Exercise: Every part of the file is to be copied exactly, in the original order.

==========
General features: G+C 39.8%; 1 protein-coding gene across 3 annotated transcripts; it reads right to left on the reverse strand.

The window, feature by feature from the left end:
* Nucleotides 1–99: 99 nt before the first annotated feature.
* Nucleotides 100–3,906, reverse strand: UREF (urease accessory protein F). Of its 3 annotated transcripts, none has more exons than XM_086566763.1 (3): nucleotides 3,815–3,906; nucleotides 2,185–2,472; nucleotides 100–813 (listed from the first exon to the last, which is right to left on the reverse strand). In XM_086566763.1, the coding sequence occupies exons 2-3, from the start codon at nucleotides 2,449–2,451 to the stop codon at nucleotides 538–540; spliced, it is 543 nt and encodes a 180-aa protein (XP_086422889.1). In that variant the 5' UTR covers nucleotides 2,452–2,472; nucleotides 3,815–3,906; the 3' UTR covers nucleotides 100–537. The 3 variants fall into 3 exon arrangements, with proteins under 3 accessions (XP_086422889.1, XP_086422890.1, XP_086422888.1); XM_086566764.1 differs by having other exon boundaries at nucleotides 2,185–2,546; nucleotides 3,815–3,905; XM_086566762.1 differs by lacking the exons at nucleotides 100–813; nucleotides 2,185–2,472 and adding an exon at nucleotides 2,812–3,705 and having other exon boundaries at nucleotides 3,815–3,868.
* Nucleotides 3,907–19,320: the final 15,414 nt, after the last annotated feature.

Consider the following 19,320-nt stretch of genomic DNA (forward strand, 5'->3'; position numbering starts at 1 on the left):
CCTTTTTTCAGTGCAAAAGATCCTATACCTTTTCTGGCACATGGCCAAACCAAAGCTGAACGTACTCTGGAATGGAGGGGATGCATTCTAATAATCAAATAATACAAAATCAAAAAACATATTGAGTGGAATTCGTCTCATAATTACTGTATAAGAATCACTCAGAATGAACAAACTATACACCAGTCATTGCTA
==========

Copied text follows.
General features: G+C 39.8%; 1 protein-coding gene across 3 annotated transcripts; it reads right to left on the reverse strand.

The window, feature by feature from the left end:
* Nucleotides 1–99: 99 nt before the first annotated feature.
* Nucleotides 100–3,906, reverse strand: UREF (urease accessory protein F). Of its 3 annotated transcripts, none has more exons than XM_086566763.1 (3): nucleotides 3,815–3,906; nucleotides 2,185–2,472; nucleotides 100–813 (listed from the first exon to the last, which is right to left on the reverse strand). In XM_086566763.1, the coding sequence occupies exons 2-3, from the start codon at nucleotides 2,449–2,451 to the stop codon at nucleotides 538–540; spliced, it is 543 nt and encodes a 180-aa protein (XP_086422889.1). In that variant the 5' UTR covers nucleotides 2,452–2,472; nucleotides 3,815–3,906; the 3' UTR covers nucleotides 100–537. The 3 variants fall into 3 exon arrangements, with proteins under 3 accessions (XP_086422889.1, XP_086422890.1, XP_086422888.1); XM_086566764.1 differs by having other exon boundaries at nucleotides 2,185–2,546; nucleotides 3,815–3,905; XM_086566762.1 differs by lacking the exons at nucleotides 100–813; nucleotides 2,185–2,472 and adding an exon at nucleotides 2,812–3,705 and having other exon boundaries at nucleotides 3,815–3,868.
* Nucleotides 3,907–19,320: the final 15,414 nt, after the last annotated feature.

Consider the following 19,320-nt stretch of genomic DNA (forward strand, 5'->3'; position numbering starts at 1 on the left):
CCTTTTTTCAGTGCAAAAGATCCTATACCTTTTCTGGCACATGGCCAAACCAAAGCTGAACGTACTCTGGAATGGAGGGGATGCATTCTAATAATCAAATAATACAAAATCAAAAAACATATTGAGTGGAATTCGTCTCATAATTACTGTATAAGAATCACTCAGAATGAACAAACTATACACCAGTCATTGCTA